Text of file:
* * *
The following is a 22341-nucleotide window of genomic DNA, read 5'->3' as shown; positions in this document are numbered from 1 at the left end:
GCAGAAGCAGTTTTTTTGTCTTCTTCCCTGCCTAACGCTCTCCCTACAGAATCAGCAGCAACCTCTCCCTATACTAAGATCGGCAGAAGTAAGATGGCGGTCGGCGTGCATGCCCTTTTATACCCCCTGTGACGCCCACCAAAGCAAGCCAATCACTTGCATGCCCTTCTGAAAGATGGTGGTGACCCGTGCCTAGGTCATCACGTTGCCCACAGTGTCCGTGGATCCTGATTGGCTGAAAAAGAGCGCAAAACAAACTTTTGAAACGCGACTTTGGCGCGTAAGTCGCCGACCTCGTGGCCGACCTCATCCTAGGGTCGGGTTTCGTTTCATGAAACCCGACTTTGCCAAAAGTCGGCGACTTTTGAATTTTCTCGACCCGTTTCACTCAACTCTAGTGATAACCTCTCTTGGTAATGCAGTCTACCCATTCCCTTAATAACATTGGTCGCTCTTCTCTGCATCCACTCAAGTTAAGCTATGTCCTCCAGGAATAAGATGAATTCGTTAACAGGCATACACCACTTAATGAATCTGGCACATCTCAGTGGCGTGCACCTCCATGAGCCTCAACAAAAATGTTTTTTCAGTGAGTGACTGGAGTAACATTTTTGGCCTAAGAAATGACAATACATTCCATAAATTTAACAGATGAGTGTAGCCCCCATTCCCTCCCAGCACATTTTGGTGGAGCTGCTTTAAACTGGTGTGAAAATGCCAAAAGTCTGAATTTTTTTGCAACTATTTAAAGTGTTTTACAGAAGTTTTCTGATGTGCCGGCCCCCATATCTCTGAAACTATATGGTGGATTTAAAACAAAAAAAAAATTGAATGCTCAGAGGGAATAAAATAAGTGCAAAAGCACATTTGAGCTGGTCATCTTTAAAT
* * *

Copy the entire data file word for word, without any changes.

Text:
The following is a 22341-nucleotide window of genomic DNA, read 5'->3' as shown; positions in this document are numbered from 1 at the left end:
GCAGAAGCAGTTTTTTTGTCTTCTTCCCTGCCTAACGCTCTCCCTACAGAATCAGCAGCAACCTCTCCCTATACTAAGATCGGCAGAAGTAAGATGGCGGTCGGCGTGCATGCCCTTTTATACCCCCTGTGACGCCCACCAAAGCAAGCCAATCACTTGCATGCCCTTCTGAAAGATGGTGGTGACCCGTGCCTAGGTCATCACGTTGCCCACAGTGTCCGTGGATCCTGATTGGCTGAAAAAGAGCGCAAAACAAACTTTTGAAACGCGACTTTGGCGCGTAAGTCGCCGACCTCGTGGCCGACCTCATCCTAGGGTCGGGTTTCGTTTCATGAAACCCGACTTTGCCAAAAGTCGGCGACTTTTGAATTTTCTCGACCCGTTTCACTCAACTCTAGTGATAACCTCTCTTGGTAATGCAGTCTACCCATTCCCTTAATAACATTGGTCGCTCTTCTCTGCATCCACTCAAGTTAAGCTATGTCCTCCAGGAATAAGATGAATTCGTTAACAGGCATACACCACTTAATGAATCTGGCACATCTCAGTGGCGTGCACCTCCATGAGCCTCAACAAAAATGTTTTTTCAGTGAGTGACTGGAGTAACATTTTTGGCCTAAGAAATGACAATACATTCCATAAATTTAACAGATGAGTGTAGCCCCCATTCCCTCCCAGCACATTTTGGTGGAGCTGCTTTAAACTGGTGTGAAAATGCCAAAAGTCTGAATTTTTTTGCAACTATTTAAAGTGTTTTACAGAAGTTTTCTGATGTGCCGGCCCCCATATCTCTGAAACTATATGGTGGATTTAAAACAAAAAAAAAATTGAATGCTCAGAGGGAATAAAATAAGTGCAAAAGCACATTTGAGCTGGTCATCTTTAAAT